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March 31, 2020
by Patricia Tomasi

Family Physicians Need More Training On This Treatment For Opioid-Dependent Pregnant Women

March 31, 2020 08:00 by Patricia Tomasi  [About the Author]

According to the National Institute on Drug Abuse, there can be devastating consequences for the unborn baby if a pregnant woman who is dependent on opioids is not properly treated. The function of the placenta can be comprised and the unborn baby can experience severe episodes of withdrawal.

A new study published in the Annals of Family Medicine looked at maternity care and buprenorphine prescribing in new family physicians.

“We were interested in exploring the family physician workforce that is providing care to pregnant women with opioid use disorder,” study author Dr. Joshua St. Louis told us. “In particular we were interested in looking at those physicians who are able to prescribe buprenorphine.”

Buprenorphine is one of the first line treatments for opioid use disorder. The Food and Drug Administration (FDA) approved it for clinical use in 2002. It’s the first opioid dependency drug that physicians can prescribe from their office. The drug is usually prescribed to patients along with therapy.

Pregnant women dependent on opioids who are not treated can also have damaging effects to the mother and baby including preterm labour, neonatal abstinence syndrome (when the infant becomes addicted to the drug and experiences withdrawal symptoms including tremors, fever, diarrhea, seizures, irritability and feeding difficulties), fetal convulsions, stunted growth, and fetal death. There is also an increased HIV risk of infection to the mother. The rate of neonatal abstinence syndrome increased five fold from 2000 to 2012. Even though neonatal abstinence syndrome may still occur while the mother is going through treatment with buprenorphine, it’s to a lesser degree.

“I provide this care in my practice and I'm very passionate about it,” Dr. St. Louis told us. “I theorized that there were not many family physicians providing care for pregnant women with opioid use disorder. I also imagined that there would be a particular dearth of these physicians in rural areas.”  

According to the U.S. Department of Health and Human Services, buprenorphine provides the same effects as opioids such as euphoria but in lower doses. Side effects of buprenorphine may include nausea, vomiting and constipation, muscle aches and cramps, distress and irritability, fever, cravings, and an insomnia. The drug is considered safe for pregnant or breastfeeding women.

“We reviewed survey results of family physicians who are new in their practices (three years after graduating from residency) to determine how many of them were both providing care during pregnancy and were prescribing the medicine buprenorphine,” Dr. St. Louis told us. “We found that only 5.1 per cent of new family physicians were doing this work. Furthermore, these physicians were trained in a very small number of residency training programs.”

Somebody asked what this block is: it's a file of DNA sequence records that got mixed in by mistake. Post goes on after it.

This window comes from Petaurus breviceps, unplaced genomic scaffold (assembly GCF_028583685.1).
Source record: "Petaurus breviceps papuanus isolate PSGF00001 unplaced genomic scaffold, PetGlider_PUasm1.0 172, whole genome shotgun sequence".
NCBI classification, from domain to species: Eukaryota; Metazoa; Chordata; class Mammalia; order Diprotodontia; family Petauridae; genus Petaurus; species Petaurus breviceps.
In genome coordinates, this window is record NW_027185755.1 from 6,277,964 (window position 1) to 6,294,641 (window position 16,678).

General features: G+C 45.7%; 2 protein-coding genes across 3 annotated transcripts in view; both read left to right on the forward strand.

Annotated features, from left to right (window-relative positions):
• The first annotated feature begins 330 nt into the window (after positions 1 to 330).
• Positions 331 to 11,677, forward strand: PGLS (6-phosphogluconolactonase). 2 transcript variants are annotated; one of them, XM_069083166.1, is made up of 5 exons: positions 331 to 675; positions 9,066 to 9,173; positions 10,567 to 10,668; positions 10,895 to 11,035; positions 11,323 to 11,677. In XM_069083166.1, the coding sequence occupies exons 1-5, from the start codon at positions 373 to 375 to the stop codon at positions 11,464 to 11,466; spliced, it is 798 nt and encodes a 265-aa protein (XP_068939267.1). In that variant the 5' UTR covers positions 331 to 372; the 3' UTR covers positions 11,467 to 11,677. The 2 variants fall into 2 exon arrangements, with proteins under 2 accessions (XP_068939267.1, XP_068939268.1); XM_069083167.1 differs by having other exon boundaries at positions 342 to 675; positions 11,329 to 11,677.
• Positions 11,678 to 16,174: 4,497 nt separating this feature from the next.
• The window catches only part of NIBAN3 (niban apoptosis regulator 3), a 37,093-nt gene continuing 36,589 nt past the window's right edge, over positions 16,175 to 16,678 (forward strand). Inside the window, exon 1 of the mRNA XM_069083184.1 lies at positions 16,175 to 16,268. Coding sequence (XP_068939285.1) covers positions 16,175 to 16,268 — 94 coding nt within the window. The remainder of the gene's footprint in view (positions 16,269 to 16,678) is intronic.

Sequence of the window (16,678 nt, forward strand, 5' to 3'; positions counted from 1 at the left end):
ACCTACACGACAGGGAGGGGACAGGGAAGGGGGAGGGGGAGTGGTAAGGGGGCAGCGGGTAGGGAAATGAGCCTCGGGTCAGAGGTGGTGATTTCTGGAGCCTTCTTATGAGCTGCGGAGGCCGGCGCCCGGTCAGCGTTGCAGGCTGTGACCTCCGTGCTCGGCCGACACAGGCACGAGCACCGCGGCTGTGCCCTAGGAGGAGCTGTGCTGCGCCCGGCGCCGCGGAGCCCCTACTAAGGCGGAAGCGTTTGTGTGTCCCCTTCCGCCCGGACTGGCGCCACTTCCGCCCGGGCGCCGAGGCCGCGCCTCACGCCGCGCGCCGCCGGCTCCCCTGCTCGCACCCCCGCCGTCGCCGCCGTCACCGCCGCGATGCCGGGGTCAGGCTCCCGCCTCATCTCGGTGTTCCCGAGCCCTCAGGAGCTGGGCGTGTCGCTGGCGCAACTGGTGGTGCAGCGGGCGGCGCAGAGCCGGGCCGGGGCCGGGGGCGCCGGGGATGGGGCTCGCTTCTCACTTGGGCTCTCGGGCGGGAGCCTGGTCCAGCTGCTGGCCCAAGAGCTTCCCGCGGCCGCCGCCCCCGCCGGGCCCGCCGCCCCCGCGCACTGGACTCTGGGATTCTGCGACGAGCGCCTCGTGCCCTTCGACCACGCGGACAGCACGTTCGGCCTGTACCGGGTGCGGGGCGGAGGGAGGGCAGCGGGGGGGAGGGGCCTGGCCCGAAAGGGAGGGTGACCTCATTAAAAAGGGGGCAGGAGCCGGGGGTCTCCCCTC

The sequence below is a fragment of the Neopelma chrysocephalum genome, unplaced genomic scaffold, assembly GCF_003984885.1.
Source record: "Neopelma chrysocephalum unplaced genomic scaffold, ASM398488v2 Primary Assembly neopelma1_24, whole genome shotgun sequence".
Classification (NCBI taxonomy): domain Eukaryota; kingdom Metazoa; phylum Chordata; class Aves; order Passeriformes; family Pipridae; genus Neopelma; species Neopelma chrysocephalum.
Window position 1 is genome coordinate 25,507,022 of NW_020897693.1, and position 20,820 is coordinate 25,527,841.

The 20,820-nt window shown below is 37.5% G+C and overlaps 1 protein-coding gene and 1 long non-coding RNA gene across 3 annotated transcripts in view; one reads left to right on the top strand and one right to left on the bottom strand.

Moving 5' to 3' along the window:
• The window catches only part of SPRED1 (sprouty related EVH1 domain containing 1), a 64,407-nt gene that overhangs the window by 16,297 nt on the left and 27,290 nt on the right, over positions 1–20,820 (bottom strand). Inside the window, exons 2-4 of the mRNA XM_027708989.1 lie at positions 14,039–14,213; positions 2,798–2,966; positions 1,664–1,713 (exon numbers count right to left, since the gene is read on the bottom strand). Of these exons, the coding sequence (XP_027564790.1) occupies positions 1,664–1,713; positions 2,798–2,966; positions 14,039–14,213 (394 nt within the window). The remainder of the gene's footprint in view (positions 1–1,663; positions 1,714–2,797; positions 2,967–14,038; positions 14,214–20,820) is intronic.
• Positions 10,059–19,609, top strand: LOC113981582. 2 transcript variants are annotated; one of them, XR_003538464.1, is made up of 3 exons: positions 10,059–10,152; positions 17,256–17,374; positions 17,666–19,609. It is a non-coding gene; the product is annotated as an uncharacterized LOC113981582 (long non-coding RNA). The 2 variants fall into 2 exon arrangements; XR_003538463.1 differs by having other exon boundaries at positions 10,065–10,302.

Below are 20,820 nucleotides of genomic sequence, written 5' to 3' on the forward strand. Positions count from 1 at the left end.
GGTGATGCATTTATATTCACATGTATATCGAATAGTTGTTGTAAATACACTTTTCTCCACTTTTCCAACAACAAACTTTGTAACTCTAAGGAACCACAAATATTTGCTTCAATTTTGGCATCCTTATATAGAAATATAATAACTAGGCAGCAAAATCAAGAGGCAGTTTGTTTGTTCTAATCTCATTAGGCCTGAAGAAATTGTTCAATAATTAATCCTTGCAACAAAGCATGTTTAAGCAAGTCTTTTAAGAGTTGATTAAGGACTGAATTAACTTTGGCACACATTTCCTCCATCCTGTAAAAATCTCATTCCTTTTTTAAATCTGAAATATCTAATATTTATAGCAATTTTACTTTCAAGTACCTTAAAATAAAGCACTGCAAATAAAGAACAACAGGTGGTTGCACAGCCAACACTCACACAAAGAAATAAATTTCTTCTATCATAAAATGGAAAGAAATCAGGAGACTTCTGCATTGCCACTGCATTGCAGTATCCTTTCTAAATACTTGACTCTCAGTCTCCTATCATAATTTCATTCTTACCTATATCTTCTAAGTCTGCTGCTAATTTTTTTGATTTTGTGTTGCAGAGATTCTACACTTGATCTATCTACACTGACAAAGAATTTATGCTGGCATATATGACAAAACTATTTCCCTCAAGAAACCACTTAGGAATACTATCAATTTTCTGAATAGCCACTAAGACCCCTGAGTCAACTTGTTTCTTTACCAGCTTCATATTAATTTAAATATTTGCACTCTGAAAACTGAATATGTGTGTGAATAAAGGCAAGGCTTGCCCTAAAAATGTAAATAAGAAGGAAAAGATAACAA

There are three phases in buprenorphine treatment. The first phase is called the Induction Phase and is started in the physician’s office after the patient is in early withdrawal, having not used any opioids for 12 to 24 hours. The second phase is called the Stabilization Phase. In this phase, the dose of buprenorphine might need to be adjusted because the patient should no longer be experiencing cravings for opioids and experiencing less side effects. The third phase is called the Maintenance Phase. The patient during this phase has stabilized on buprenorphine and the length of time in is different for each individual.

“I was not particularly surprised that there were very few family physicians doing this work, though I was surprised to find that so few residency programs were training family physicians to do this,” Dr. St. Louis told us. “I strongly feel that these results should be used to encourage family medicine residency programs to expand their training in this exceptionally important realm of primary care.” 

About the Author

Patricia Tomasi

Patricia Tomasi is a mom, maternal mental health advocate, journalist, and speaker. She writes regularly for the Huffington Post Canada, focusing primarily on maternal mental health after suffering from severe postpartum anxiety twice. You can find her Huffington Post biography here. Patricia is also a Patient Expert Advisor for the North American-based, Maternal Mental Health Research Collective and is the founder of the online peer support group - Facebook Postpartum Depression & Anxiety Support Group - with over 1500 members worldwide. Blog:

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